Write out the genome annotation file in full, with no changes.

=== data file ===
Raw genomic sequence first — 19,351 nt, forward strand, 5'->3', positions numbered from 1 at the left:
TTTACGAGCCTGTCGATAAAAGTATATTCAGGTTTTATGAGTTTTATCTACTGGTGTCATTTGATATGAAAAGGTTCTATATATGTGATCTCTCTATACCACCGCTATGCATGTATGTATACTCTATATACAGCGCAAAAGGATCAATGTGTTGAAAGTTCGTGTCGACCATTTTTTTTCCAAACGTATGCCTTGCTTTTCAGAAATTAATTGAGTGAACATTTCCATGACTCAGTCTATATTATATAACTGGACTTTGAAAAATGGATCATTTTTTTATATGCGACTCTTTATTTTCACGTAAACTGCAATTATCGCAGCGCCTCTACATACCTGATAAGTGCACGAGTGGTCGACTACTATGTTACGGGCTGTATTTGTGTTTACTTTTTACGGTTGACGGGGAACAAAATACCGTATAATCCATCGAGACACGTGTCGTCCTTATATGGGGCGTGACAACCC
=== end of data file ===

Raw genomic sequence first — 19,351 nt, forward strand, 5'->3', positions numbered from 1 at the left:
TTTACGAGCCTGTCGATAAAAGTATATTCAGGTTTTATGAGTTTTATCTACTGGTGTCATTTGATATGAAAAGGTTCTATATATGTGATCTCTCTATACCACCGCTATGCATGTATGTATACTCTATATACAGCGCAAAAGGATCAATGTGTTGAAAGTTCGTGTCGACCATTTTTTTTCCAAACGTATGCCTTGCTTTTCAGAAATTAATTGAGTGAACATTTCCATGACTCAGTCTATATTATATAACTGGACTTTGAAAAATGGATCATTTTTTTATATGCGACTCTTTATTTTCACGTAAACTGCAATTATCGCAGCGCCTCTACATACCTGATAAGTGCACGAGTGGTCGACTACTATGTTACGGGCTGTATTTGTGTTTACTTTTTACGGTTGACGGGGAACAAAATACCGTATAATCCATCGAGACACGTGTCGTCCTTATATGGGGCGTGACAACCC